The number of teeth extracted and their level of impaction (if any) will affect the cost of wisdom tooth removal as will any insurance coverage. It is essential for patients to reach out to their dental and medical insurance providers to determine if one or both will provide coverage for wisdom tooth extraction.
Patients should follow their OMS’s instructions regarding diet and care after wisdom tooth removal. Typically, patients can begin eating soft foods, slowly working their way up to more solid foods while avoiding foods that are hard, spicy or difficult to chew.
It’s smart to plan what to eat after wisdom teeth removal before the procedure and to have those foods on-hand during recovery.
Patients should follow their OMS’s instructions. This can include resting the day of the surgery and avoiding the use of a straw for at least 24 hours. Strenuous activity should be avoided for at least a week after surgery to avoid dislodging a blood clot. Patients also should take care to brush their teeth gently, avoid any vigorous rinsing and avoid smoking during the healing process.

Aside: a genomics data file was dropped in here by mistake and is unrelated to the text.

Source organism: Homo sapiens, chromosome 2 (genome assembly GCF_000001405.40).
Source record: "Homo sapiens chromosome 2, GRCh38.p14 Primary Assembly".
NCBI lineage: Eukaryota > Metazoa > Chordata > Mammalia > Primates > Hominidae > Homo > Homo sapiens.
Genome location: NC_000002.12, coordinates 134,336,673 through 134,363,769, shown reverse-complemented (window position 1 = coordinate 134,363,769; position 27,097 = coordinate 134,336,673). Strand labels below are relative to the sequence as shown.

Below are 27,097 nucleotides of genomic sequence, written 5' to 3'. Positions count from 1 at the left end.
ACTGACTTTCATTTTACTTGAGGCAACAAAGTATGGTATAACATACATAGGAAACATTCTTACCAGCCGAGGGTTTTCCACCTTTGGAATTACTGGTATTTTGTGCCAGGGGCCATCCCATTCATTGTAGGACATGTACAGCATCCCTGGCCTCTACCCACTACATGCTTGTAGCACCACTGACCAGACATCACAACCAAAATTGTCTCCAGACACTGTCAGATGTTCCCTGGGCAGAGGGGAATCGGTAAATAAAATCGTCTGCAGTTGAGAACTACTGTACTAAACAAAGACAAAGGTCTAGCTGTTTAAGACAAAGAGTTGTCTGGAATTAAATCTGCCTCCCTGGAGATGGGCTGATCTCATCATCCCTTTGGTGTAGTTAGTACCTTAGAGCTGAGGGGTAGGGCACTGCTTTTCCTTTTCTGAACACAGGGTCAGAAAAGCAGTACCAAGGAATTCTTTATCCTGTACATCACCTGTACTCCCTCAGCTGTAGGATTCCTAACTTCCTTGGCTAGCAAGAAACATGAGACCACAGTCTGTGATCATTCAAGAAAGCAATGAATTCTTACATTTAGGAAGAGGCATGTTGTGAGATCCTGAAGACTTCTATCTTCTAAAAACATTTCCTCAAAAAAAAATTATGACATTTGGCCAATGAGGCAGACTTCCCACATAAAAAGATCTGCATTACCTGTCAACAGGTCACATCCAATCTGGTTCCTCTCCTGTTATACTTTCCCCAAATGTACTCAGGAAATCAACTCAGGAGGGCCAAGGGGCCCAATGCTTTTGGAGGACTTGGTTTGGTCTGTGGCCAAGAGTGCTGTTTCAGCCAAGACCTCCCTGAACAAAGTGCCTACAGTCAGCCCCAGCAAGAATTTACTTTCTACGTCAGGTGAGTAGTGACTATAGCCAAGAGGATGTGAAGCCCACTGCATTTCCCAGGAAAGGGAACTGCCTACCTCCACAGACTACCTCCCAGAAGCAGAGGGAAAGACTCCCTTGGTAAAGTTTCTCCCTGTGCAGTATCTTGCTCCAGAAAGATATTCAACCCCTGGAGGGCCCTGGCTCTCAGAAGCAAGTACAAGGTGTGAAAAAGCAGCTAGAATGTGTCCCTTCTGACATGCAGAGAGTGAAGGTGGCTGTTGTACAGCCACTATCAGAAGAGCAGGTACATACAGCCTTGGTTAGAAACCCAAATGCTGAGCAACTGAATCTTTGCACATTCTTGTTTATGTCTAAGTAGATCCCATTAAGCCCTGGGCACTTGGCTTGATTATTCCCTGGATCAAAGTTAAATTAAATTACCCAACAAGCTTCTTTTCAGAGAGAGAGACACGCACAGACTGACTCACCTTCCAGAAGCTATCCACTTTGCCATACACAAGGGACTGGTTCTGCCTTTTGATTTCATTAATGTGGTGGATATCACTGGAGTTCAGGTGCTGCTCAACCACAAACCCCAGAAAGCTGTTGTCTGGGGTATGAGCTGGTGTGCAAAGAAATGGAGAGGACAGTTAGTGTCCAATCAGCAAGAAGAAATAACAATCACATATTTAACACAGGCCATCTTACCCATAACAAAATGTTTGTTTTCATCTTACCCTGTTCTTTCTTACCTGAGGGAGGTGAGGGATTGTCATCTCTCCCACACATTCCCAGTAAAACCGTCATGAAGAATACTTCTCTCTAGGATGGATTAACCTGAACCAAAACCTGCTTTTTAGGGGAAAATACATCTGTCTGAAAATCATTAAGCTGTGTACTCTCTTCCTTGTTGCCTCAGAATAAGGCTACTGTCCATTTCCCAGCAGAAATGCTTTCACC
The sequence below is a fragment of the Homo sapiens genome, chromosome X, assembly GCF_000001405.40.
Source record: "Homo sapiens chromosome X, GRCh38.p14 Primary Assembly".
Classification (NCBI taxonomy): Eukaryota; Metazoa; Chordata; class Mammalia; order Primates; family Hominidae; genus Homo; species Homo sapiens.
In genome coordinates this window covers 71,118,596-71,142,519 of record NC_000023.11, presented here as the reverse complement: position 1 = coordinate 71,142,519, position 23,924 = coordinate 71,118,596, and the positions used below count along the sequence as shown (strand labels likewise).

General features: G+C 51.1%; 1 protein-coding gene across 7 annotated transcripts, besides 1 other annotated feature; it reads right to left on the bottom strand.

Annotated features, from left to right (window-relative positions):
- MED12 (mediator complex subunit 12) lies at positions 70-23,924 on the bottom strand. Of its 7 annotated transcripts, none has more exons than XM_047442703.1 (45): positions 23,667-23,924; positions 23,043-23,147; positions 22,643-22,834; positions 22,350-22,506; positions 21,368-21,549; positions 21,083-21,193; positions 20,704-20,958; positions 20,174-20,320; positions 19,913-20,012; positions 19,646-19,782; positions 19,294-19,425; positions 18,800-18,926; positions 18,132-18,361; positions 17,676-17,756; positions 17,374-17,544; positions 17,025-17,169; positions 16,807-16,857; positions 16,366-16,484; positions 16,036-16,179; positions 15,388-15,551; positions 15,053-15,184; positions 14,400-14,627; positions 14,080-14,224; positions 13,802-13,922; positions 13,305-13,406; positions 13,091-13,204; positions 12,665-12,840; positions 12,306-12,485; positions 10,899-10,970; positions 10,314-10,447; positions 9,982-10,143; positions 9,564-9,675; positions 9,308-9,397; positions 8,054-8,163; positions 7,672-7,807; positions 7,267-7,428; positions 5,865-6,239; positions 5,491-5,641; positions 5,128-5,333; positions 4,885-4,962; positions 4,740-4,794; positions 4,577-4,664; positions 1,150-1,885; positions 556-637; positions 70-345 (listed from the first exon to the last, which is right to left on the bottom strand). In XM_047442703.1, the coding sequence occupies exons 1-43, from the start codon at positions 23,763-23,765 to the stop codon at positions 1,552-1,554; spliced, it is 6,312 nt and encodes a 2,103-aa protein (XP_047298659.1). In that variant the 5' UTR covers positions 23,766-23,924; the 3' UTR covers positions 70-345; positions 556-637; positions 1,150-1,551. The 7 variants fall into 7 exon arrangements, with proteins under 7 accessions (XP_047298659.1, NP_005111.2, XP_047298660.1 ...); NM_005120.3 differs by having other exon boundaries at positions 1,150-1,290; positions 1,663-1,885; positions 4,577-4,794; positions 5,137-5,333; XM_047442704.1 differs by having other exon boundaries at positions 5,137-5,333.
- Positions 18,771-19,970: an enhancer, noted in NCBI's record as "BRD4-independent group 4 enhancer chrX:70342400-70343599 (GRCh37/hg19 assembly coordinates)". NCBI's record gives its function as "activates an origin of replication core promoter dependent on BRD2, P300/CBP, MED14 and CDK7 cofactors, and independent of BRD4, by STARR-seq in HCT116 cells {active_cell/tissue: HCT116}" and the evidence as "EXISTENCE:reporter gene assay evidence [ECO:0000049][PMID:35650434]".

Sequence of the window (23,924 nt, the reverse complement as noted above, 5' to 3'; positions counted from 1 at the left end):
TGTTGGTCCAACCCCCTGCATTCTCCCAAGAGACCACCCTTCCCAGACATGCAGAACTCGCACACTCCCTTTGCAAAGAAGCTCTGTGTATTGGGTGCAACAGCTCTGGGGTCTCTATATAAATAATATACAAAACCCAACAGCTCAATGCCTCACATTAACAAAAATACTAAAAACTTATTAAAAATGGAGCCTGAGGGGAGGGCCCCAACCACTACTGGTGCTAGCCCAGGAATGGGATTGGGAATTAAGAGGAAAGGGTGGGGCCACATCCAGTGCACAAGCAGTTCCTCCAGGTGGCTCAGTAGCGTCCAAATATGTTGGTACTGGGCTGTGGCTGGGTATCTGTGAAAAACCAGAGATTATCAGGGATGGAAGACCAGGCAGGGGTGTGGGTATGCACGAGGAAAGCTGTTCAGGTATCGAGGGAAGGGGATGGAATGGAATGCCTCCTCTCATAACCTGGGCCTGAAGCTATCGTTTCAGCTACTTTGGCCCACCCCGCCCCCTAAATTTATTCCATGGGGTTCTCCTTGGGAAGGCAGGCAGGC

Although full tooth extraction healing can take up to six weeks, many patients are able to resume normal activities the day after surgery and can return to normal life within a week, following their OMS’s instructions.
Wisdom teeth will not grow back after they are removed, but it is possible for a patient to have supernumerary (extra) teeth, also known as hyperdontia. Supernumerary teeth can occur anywhere in the mouth, from incisors to canines to molars. Although the condition is uncommon, patients will often know ahead of time whether they will have to worry about extra wisdom teeth; they should be visible in preliminary dental X-rays.
Wisdom Teeth After Care
How Long Does it Take to Heal Following Wisdom Teeth Removal?